Meanwhile, activism in the community, including around the environment, has increased the potential of solidarity with the students' struggle.

The students have taken steps to keep the administration from co-opting their efforts. Institutional responses necessarily focus on control--thus, the administration dealt with the hate crime by forming new committees.

But students have been quick to take the lead themselves, rather than be led, and they haven't been easily placated. Despite a "Stop the Hate" campaign initiated by the administration, the dynamic of the situation has clearly been spurred from below.

However well-meaning, the "Stop the Hate" initiative focuses on racism, homophobia and other forms of bigotry and discrimination as problems of individual choice and morality. But the truth is that if everyone at the school or in St. Lawrence County could be cured of all individual prejudice, the systemic racism endemic in the legal and prison system--one of the biggest industries in St. Lawrence County--in media representations, and in the lack of public funding for vulnerable communities would still rage on.

This is not to excuse individual acts of bigotry, of course, but any attempt to deal with institutional racism needs to address the problems at their roots.

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THIS IS particularly important to remember here in the North Country, where economic insecurity has created the conditions for resentments to build in the competitive environment of capitalism that alienates those at the bottom from each other, to keep them from banding together to promote their mutual interests.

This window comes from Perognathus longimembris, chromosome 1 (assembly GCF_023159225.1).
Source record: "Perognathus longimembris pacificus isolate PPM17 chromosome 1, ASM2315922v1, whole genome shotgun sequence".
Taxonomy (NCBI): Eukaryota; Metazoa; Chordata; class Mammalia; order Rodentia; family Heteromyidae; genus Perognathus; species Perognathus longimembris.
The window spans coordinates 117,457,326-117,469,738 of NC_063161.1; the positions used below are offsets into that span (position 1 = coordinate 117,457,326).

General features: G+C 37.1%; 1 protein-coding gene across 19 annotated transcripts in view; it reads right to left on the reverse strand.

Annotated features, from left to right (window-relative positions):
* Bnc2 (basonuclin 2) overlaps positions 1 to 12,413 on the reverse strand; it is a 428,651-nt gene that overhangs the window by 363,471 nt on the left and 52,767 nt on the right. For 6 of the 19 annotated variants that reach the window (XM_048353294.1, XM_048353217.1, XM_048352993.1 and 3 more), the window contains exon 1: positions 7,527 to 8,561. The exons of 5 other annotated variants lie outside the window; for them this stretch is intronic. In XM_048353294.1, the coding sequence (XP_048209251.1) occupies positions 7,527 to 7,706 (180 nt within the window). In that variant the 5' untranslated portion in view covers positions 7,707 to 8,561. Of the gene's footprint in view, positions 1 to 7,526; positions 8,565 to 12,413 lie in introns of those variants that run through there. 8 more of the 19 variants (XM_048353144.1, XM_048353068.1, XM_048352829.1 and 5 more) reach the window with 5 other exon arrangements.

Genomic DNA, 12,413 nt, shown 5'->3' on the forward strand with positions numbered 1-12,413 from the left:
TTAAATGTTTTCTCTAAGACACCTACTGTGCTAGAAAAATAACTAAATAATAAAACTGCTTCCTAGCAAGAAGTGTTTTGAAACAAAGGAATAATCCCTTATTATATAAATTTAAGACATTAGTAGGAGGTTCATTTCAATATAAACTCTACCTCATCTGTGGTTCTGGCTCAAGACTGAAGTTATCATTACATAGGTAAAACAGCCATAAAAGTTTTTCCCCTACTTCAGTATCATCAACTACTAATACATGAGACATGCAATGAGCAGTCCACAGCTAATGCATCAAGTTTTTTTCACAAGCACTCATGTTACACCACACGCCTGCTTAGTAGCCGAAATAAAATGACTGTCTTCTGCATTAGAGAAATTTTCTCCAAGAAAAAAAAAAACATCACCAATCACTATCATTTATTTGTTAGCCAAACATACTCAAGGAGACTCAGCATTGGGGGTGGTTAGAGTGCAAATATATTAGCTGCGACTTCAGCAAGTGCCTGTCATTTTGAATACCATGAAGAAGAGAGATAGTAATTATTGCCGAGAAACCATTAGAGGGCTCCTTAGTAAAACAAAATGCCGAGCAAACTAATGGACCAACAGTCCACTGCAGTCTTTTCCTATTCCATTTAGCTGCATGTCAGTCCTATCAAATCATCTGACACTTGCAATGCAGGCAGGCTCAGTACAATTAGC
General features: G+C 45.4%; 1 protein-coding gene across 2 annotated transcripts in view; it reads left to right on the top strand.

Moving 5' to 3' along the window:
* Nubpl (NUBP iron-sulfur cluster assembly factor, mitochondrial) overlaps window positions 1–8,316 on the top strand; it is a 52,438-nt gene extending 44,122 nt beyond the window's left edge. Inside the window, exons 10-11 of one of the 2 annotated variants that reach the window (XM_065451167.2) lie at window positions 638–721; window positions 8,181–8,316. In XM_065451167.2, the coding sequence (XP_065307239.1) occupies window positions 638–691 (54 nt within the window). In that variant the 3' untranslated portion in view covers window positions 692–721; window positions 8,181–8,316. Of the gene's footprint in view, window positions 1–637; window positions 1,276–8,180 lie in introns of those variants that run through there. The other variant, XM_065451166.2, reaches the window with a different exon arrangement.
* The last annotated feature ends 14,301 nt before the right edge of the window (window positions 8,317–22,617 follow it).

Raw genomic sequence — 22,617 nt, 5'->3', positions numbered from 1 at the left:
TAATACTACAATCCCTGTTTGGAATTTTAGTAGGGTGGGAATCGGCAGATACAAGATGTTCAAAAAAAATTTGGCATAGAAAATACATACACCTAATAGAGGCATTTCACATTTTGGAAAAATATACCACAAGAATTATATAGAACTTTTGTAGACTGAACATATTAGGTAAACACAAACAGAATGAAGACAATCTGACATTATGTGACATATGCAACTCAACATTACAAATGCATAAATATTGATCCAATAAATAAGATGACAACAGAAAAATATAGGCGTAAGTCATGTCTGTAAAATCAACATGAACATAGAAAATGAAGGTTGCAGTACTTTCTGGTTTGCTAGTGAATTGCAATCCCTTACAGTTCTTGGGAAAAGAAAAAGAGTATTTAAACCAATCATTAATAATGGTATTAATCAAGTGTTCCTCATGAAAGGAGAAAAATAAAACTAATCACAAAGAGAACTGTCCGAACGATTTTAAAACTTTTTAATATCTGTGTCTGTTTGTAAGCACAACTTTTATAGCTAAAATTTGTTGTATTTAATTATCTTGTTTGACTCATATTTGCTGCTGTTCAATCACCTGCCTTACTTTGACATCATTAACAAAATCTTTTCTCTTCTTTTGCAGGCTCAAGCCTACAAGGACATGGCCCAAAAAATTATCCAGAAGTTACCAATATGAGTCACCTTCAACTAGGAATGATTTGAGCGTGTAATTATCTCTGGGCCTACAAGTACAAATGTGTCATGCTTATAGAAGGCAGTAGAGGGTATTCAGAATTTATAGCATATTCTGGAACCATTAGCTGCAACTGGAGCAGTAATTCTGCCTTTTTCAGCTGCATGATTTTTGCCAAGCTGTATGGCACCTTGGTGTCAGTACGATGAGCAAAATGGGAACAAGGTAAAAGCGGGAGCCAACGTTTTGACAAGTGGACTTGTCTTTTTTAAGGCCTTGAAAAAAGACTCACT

In the nearby town of Massena, there have been several devastating plant closures, including Alcoa Steel. New York's Gov. Andrew Cuomo has recently stepped in to "save jobs," but as a temporary measure, with no long-term solutions. Faced with a crisis, the town recently voted to privatize the local hospital. Such desperate measures will make Massena's situation even more dire down the line, as its residents pay the price demanded by privatized health care.

The stereotyped divide between the "good" liberal academic community on campus and the "backward" Republican-leaning local residents'--perceived by many as the dynamic behind the racism and homophobia in the North Country--is a dead-end superficial reading that won't help resolve either racism or the economic duress underlying the tensions. There won't be any solution based on keeping people divided.

The enduring challenge for groups like POWER and progressive activists goes beyond rhetoric about tolerance and stopping the hate, though those campaigns can be a first step. "No justice no peace" means justice and peace for all.

The struggle ahead needs to make the connections between challenging racism, homophobia, poverty, joblessness, underemployment and economic inequality. Ultimately, African American students, the LGBTQ community and poor rural residents have far more in common than what separates them.